## Eval.xls and the ALGLIB integration functions.

In a comment on a previous post on numerical integration I mentioned that I might implement the ALGLIB integration functions using the same technique, that is using the VBA Evaluate function to evaluate functions entered as text in the spreadsheet.  Well here they are.  The spreadsheet provides both an efficient high precision integration technique, and a good example of the use of the VBA Evaluate function.

The ALGLIB functions use the Gauss-Kronrod method, which is a variant of the Gaussian method used in previous versions of this spreadsheet.  The advantage of the Gauss-Kronrod method is that the integration points from previous iterations are re-used in successive iterations, thus saving a significant number of time consuming evaluations.  The spreadsheet with full open source code can be downloaded from Eval.zip

Input and results for the new functions are shown in the screen shots below:

Note that the function links to 3 different ALGLIB functions; one for smooth functions, one for smooth functions with narrow bumps, and one for functions with singularities at either end of the integration range.  A later post will examine these options in more detail.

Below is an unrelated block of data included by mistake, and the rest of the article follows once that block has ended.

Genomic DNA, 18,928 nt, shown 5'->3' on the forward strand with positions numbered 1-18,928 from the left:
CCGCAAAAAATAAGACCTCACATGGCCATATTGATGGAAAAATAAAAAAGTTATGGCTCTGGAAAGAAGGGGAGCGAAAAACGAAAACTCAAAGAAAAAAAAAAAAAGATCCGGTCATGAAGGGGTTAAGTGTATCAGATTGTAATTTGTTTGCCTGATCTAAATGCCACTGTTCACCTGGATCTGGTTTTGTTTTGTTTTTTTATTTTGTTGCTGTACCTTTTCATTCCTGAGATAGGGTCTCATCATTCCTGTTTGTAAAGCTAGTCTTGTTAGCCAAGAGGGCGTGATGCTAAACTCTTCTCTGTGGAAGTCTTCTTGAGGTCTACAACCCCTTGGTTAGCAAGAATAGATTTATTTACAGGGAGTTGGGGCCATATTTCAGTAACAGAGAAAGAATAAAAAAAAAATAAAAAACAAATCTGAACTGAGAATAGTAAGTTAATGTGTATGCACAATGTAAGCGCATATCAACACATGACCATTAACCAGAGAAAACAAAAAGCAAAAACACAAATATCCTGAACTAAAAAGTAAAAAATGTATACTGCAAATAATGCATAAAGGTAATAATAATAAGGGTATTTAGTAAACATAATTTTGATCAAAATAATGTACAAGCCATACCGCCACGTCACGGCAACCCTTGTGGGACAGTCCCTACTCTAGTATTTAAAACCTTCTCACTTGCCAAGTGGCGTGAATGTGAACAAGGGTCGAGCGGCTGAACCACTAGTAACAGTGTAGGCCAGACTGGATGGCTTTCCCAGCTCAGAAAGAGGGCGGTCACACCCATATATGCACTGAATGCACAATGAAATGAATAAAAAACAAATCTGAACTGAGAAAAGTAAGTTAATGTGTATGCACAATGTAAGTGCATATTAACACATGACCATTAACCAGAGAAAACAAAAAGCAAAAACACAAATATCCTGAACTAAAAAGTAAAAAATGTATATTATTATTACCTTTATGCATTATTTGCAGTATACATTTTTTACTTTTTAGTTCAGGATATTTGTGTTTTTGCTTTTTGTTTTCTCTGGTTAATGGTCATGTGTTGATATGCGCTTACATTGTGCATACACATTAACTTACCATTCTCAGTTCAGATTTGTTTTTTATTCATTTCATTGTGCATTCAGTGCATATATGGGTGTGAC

One of the problems with using the VBA versions of the current ALGLIB functions is locating the modules required to run any particular function.  The modules required in this case are listed below:

• ablas.bas
• ablasf.bas
• ap.bas
• autogk.bas
• blas.bas
• creflections.bas
• evd.bas
• gammafunc.bas
• gkq.bas
• gq.bas
• hblas.bas
• hsschur.bas
• ortfac.bas
• reflections.bas
• rotations.bas
• sblas.bas
• tsort.bas

The key part of the code is shown below:

```
Do
' Replace the integration variable with the X value returned
' by the FState function
EStep = Replace(Func, IntA(1, 1), FState.X)
' Evaluate the resulting expression
FState.F = Evaluate(EStep)